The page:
Another party perspective

Adriana Lopez's anthology "Fifteen Candles" is less cerebral and far more entertaining. Instead of musing over the meaning of the quince, this collection dwells on offbeat reminiscences of teenage years, such as Felicia Luna Lemus's essay about being a Goth who fantasized about wearing Dracula fangs to her quince, but declined a party to go see a Cure concert at Dodger Stadium – with her mom.

These stories are mostly set in the 1970s and 1980s (the title riffs on the 1984 film "Sixteen Candles"), when Latino culture was still viewed as alien by mainstream America. It offers a kind of bridge between Alvarez's youth in the '60s and Monica's today.

Two stories by Texans are standouts. The first, set in Uvalde, describes Nanette Guadiano-Campos' humiliation when her septuagenarian aunt arrived at her quinceañera in a skintight leopard print bodysuit. Then, in the story that closes the book, Erasmo Guerra pays homage to his older sister, murdered in the Rio Grande Valley at age 18, whose quinceañera provided lasting memories for his family.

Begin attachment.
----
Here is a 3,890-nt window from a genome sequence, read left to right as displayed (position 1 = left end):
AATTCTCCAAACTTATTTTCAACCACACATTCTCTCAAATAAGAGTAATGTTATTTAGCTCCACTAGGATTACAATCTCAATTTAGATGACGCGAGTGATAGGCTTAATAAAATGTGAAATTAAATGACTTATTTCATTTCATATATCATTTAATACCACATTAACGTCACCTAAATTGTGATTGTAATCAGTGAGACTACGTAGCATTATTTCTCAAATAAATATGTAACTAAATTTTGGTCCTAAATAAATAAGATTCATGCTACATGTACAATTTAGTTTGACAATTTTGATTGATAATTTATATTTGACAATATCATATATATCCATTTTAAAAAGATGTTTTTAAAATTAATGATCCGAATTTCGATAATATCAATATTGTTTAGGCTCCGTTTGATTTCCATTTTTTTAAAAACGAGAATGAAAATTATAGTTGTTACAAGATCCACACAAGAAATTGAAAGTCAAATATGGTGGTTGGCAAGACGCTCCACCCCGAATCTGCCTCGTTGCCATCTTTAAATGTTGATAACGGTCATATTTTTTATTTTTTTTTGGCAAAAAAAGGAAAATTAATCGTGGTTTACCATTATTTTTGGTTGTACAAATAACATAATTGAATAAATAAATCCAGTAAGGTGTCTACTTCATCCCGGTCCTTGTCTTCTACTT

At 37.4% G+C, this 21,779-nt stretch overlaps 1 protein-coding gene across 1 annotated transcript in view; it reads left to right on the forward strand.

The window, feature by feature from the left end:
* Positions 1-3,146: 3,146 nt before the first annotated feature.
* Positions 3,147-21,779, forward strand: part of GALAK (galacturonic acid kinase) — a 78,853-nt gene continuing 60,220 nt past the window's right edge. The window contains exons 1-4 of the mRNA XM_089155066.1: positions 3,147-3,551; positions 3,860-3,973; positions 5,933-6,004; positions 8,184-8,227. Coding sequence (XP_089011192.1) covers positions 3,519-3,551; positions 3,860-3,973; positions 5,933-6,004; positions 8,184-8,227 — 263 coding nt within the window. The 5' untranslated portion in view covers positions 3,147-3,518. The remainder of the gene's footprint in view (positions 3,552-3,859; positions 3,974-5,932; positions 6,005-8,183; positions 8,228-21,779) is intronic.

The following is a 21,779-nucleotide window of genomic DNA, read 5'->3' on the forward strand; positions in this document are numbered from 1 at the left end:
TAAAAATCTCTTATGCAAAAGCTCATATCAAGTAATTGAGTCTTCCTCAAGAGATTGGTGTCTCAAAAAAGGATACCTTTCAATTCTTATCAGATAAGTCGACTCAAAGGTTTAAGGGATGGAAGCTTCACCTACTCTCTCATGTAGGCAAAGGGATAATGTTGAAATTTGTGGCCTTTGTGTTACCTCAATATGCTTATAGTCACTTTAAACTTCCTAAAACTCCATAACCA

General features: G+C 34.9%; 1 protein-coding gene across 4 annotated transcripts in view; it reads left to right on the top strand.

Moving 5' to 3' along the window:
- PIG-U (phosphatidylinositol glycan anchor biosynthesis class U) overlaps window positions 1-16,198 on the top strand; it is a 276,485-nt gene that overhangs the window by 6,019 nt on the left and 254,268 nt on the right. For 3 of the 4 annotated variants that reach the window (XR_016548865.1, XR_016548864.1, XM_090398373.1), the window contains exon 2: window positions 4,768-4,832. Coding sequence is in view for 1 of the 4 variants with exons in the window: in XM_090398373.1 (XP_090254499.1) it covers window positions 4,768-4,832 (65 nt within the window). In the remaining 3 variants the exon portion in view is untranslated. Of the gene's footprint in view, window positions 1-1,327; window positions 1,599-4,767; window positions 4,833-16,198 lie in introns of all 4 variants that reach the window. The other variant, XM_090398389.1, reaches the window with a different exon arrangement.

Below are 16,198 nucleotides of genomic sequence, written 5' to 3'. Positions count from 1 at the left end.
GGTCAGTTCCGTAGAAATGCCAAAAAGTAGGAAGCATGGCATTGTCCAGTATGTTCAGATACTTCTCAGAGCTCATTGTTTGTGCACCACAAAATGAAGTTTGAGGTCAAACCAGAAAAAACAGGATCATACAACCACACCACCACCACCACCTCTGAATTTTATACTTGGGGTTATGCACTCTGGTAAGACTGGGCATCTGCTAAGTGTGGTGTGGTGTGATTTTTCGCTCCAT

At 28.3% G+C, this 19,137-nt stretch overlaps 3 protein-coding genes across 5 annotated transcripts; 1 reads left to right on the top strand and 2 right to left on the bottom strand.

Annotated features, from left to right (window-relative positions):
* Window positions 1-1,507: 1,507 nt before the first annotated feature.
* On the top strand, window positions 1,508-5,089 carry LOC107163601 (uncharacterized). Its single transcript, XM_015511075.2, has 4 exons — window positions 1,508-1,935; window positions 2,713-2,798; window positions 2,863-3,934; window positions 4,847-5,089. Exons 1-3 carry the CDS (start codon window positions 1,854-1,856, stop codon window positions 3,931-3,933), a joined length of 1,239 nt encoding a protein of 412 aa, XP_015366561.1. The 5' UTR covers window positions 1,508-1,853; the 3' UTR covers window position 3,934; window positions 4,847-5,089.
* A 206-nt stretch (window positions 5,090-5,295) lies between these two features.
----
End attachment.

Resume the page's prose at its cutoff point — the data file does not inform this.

Ultimately, while both books might be skeptical of the tradition, they manage to convey the good intentions of the quinceañera.

"Life is tough enough," says Alvarez at the end of our interview. "These 15-year-old girls face all kinds of problems, from the environment to economic struggle. So to see a whole room stand up and cheer for a tender, young girl, it's got to raise their self-esteem. I do love it. And I always cry."

Quinceañera books invite us to the party

By EDWARD NAWOTKA / Special Contributor to The Dallas Morning News

Julia Alvarez never had a Quinceañera, the traditional coming of age ceremony for Latina girls. She never donned a voluminous pink dress, held court over 14 damas (girls) and 14 chambeláns (boys), or experienced the moment of transformation when a father takes his daughter's feet in his hands and replaces a pair of flat slippers with high heeled shoes while Julio Iglesias croons "De Nina a Mujer" in the background.

Her new book, Once Upon a Quinceañera: Coming of Age in the USA , tries to explain what she missed and offers a penetrating look at the significance of the ceremony to present-day teens.

Initially, Ms. Alvarez is critical: "The incredible expense; a girl encouraged in the dubious fantasy of being a princess as if the news of feminism had never reached her mami; the marketing of a young lady as attractive, marriageable goods. Why not save the money for education?"